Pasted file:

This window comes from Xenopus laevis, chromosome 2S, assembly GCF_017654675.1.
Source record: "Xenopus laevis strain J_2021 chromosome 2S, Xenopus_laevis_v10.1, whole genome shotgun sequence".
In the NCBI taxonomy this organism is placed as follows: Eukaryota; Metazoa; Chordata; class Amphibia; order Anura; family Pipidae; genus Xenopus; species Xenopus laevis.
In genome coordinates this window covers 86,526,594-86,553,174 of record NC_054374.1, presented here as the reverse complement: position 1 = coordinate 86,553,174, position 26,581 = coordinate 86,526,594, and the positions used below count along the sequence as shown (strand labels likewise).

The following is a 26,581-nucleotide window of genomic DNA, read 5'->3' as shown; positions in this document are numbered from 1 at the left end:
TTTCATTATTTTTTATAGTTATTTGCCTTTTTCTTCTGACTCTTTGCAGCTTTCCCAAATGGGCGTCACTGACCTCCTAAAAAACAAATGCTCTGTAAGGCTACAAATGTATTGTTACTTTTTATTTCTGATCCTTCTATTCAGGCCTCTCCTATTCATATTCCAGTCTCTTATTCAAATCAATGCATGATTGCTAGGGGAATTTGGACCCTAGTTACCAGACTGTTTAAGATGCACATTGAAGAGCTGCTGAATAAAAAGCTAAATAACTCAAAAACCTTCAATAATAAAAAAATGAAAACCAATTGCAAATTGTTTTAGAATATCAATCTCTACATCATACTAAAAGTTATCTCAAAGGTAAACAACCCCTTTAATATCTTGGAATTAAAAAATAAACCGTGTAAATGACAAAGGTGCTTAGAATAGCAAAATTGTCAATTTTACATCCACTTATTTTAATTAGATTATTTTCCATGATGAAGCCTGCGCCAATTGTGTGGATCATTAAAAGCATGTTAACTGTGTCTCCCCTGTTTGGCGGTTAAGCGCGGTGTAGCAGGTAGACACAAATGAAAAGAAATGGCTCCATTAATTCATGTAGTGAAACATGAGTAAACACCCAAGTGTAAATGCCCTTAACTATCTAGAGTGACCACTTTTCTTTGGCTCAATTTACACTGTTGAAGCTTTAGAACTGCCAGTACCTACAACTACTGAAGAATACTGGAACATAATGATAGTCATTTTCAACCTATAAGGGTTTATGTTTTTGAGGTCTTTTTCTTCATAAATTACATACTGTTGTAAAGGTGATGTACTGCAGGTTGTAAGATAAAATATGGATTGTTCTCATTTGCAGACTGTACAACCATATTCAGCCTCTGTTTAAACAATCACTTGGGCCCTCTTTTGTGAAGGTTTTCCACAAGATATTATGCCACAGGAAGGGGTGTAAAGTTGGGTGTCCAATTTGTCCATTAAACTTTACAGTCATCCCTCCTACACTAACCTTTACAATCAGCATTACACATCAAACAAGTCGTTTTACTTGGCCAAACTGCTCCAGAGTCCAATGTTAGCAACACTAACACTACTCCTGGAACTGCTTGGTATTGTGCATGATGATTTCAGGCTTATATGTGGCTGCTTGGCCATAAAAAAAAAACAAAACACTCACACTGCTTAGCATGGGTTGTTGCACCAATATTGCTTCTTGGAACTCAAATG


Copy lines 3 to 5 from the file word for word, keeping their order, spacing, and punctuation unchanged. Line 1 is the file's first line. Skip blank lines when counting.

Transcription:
In the NCBI taxonomy this organism is placed as follows: Eukaryota; Metazoa; Chordata; class Amphibia; order Anura; family Pipidae; genus Xenopus; species Xenopus laevis.
In genome coordinates this window covers 86,526,594-86,553,174 of record NC_054374.1, presented here as the reverse complement: position 1 = coordinate 86,553,174, position 26,581 = coordinate 86,526,594, and the positions used below count along the sequence as shown (strand labels likewise).

The following is a 26,581-nucleotide window of genomic DNA, read 5'->3' as shown; positions in this document are numbered from 1 at the left end: